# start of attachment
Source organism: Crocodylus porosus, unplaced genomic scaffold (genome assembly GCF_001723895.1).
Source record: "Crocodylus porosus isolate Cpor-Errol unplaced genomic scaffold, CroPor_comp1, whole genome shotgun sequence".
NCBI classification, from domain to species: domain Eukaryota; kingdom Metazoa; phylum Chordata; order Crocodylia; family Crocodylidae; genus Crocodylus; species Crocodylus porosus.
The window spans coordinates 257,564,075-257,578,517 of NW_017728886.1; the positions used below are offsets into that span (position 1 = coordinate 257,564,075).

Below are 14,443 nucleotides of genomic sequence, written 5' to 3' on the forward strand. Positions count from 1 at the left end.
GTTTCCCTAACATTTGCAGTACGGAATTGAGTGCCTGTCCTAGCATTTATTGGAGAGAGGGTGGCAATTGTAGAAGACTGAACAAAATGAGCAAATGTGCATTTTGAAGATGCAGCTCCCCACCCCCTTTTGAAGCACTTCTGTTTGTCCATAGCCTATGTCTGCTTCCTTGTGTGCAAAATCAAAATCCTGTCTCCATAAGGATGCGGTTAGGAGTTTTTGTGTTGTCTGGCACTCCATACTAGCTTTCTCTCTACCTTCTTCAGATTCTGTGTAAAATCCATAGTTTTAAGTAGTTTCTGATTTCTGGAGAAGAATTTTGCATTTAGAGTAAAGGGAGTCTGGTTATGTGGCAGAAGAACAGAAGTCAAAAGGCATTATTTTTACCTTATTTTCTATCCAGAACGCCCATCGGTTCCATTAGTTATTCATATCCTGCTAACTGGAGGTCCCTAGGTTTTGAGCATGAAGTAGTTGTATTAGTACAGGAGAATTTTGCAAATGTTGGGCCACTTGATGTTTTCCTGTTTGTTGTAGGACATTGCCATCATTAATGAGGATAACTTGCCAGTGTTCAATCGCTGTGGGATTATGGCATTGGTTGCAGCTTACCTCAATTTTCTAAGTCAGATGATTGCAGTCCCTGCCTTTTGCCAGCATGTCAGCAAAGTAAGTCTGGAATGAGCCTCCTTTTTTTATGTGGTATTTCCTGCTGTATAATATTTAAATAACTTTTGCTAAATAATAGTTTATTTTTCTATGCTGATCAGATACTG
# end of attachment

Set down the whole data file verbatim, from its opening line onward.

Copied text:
Source organism: Crocodylus porosus, unplaced genomic scaffold (genome assembly GCF_001723895.1).
Source record: "Crocodylus porosus isolate Cpor-Errol unplaced genomic scaffold, CroPor_comp1, whole genome shotgun sequence".
NCBI classification, from domain to species: domain Eukaryota; kingdom Metazoa; phylum Chordata; order Crocodylia; family Crocodylidae; genus Crocodylus; species Crocodylus porosus.
The window spans coordinates 257,564,075-257,578,517 of NW_017728886.1; the positions used below are offsets into that span (position 1 = coordinate 257,564,075).

Below are 14,443 nucleotides of genomic sequence, written 5' to 3' on the forward strand. Positions count from 1 at the left end.
GTTTCCCTAACATTTGCAGTACGGAATTGAGTGCCTGTCCTAGCATTTATTGGAGAGAGGGTGGCAATTGTAGAAGACTGAACAAAATGAGCAAATGTGCATTTTGAAGATGCAGCTCCCCACCCCCTTTTGAAGCACTTCTGTTTGTCCATAGCCTATGTCTGCTTCCTTGTGTGCAAAATCAAAATCCTGTCTCCATAAGGATGCGGTTAGGAGTTTTTGTGTTGTCTGGCACTCCATACTAGCTTTCTCTCTACCTTCTTCAGATTCTGTGTAAAATCCATAGTTTTAAGTAGTTTCTGATTTCTGGAGAAGAATTTTGCATTTAGAGTAAAGGGAGTCTGGTTATGTGGCAGAAGAACAGAAGTCAAAAGGCATTATTTTTACCTTATTTTCTATCCAGAACGCCCATCGGTTCCATTAGTTATTCATATCCTGCTAACTGGAGGTCCCTAGGTTTTGAGCATGAAGTAGTTGTATTAGTACAGGAGAATTTTGCAAATGTTGGGCCACTTGATGTTTTCCTGTTTGTTGTAGGACATTGCCATCATTAATGAGGATAACTTGCCAGTGTTCAATCGCTGTGGGATTATGGCATTGGTTGCAGCTTACCTCAATTTTCTAAGTCAGATGATTGCAGTCCCTGCCTTTTGCCAGCATGTCAGCAAAGTAAGTCTGGAATGAGCCTCCTTTTTTTATGTGGTATTTCCTGCTGTATAATATTTAAATAACTTTTGCTAAATAATAGTTTATTTTTCTATGCTGATCAGATACTG